Distributed data storage systems consist of several physically separated databases that operate independently and appear as a single logical system. The individual logical systems are interconnected via networks. All system components are controlled centrally by a Distributed Database Management System( DDBMS).
The DDBMS system provides data integration and manages the data from the distributed localities centrally as if it were data from a single locality. It periodically synchronizes the data on the distributed database, takes care of updating and deleting new data and deleting data that is no longer needed.
Distributed databases can have a homogeneous or heterogeneous structure. In the homogeneous structures, each DB locality is aware of all others. They work with the same hardware and use the same operating system and DB applications. It is different in the heterogeneous structures, where both the hardware and the operating systems and applications are different.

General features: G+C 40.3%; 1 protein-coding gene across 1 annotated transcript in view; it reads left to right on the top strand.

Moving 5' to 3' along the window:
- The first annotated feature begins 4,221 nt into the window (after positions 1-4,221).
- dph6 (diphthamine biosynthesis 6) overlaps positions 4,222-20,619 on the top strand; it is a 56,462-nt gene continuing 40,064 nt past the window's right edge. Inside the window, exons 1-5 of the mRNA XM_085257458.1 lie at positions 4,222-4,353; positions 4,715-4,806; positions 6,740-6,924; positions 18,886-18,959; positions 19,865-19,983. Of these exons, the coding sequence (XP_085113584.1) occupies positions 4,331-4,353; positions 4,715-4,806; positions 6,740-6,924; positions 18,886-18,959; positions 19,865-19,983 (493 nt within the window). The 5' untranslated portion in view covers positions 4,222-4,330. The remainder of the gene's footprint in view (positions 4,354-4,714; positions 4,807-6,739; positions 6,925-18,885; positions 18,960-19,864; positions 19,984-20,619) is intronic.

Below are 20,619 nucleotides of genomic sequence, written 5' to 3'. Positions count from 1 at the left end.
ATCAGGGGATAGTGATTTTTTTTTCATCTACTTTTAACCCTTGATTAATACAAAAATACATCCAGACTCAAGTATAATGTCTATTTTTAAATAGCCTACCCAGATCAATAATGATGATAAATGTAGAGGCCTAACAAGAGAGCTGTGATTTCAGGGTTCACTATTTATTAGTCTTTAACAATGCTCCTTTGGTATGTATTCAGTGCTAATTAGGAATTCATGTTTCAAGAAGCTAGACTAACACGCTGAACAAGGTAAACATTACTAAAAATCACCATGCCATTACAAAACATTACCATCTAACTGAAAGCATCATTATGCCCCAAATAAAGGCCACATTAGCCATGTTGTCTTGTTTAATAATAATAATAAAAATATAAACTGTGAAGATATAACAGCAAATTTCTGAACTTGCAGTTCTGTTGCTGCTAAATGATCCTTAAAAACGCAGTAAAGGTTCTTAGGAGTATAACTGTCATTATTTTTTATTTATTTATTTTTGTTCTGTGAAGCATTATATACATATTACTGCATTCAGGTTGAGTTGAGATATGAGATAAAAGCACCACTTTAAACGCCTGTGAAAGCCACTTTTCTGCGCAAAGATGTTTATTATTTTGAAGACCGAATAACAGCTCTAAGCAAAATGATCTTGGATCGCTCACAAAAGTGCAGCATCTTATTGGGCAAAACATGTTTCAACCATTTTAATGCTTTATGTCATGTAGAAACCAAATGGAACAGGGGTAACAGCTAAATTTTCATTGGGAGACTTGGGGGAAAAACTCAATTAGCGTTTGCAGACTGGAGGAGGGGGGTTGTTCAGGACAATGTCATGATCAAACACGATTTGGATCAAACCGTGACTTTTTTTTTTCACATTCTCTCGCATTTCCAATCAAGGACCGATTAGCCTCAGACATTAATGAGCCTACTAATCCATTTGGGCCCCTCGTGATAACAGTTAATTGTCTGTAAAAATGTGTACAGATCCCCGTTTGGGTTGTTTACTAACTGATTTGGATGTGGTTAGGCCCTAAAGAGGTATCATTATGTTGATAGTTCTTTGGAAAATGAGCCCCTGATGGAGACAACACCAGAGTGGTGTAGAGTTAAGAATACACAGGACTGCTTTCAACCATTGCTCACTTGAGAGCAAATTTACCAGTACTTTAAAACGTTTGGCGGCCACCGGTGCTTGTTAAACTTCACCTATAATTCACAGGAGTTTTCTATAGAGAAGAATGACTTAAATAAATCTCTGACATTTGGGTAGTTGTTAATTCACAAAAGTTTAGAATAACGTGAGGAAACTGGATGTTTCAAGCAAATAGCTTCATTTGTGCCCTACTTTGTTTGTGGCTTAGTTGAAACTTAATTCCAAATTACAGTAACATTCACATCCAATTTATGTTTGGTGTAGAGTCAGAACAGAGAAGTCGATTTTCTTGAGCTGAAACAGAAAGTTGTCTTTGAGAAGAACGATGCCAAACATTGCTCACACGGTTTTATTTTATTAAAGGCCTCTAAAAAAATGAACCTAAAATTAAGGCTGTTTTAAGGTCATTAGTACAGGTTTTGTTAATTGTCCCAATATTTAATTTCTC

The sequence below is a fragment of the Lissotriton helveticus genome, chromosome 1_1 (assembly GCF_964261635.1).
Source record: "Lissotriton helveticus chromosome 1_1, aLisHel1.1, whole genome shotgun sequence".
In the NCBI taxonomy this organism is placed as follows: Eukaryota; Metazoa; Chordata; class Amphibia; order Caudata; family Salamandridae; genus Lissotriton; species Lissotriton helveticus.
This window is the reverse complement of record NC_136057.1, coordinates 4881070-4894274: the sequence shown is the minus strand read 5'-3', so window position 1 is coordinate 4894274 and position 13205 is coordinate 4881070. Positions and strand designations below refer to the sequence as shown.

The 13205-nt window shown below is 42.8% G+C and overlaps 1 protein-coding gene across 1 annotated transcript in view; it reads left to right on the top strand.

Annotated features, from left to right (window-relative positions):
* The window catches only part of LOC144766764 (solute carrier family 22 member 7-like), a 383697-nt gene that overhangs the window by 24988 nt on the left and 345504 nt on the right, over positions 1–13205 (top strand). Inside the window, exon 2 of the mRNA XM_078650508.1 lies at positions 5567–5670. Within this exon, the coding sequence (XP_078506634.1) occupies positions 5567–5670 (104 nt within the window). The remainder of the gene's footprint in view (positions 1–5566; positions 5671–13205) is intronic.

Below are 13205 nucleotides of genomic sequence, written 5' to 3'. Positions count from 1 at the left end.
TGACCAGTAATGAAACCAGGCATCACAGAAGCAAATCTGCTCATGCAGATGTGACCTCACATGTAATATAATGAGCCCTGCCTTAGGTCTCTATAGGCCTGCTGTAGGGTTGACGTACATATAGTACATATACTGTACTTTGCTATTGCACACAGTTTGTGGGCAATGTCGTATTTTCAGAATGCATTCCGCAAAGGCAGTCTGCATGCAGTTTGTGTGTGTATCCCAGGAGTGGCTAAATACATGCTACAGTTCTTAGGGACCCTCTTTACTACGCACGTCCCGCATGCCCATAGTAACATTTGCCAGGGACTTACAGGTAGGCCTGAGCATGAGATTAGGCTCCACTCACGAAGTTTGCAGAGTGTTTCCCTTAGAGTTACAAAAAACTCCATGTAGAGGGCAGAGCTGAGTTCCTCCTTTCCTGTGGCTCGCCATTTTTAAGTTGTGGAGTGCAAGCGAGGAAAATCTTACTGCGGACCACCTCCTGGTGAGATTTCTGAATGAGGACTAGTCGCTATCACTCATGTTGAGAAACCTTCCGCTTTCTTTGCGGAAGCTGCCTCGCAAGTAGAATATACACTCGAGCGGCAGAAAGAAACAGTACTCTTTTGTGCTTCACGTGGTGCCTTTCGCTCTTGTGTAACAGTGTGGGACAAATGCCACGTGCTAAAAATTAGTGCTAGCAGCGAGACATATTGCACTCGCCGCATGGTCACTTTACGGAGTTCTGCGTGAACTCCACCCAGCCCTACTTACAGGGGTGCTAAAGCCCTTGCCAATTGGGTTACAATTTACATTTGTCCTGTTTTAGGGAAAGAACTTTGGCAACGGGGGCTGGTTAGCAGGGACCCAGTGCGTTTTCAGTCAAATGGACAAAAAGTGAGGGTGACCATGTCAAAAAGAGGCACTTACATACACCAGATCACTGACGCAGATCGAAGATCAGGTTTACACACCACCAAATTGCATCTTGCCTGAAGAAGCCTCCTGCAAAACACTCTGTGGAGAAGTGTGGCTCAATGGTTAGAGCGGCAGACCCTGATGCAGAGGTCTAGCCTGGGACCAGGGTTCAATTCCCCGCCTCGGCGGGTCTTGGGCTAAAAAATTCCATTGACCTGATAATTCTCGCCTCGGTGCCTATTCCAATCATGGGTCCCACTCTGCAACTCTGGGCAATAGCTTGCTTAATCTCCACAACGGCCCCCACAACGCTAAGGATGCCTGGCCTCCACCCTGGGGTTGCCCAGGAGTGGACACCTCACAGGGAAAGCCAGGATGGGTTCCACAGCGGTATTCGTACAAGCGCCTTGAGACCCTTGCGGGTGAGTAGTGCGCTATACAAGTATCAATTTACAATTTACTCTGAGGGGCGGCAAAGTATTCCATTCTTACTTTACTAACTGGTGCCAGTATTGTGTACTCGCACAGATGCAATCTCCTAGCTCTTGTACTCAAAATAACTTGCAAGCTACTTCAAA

Distributed data organization requires sophisticated coordination between central and local requirements. One option is to combine different forms of data processing:
Unique data: A data set is stored on only one computer or database server. While this concept means ease of administration, all database access must be sent to that computer. Partitioned data: The entirety of a dataset is distributed across multiple computers, for example, customer data per store. Parallel to this, there is usually a total stock in redundancy. Replicas or redundant data: Replication implies the multiple storage of an entire data stock or a part of it.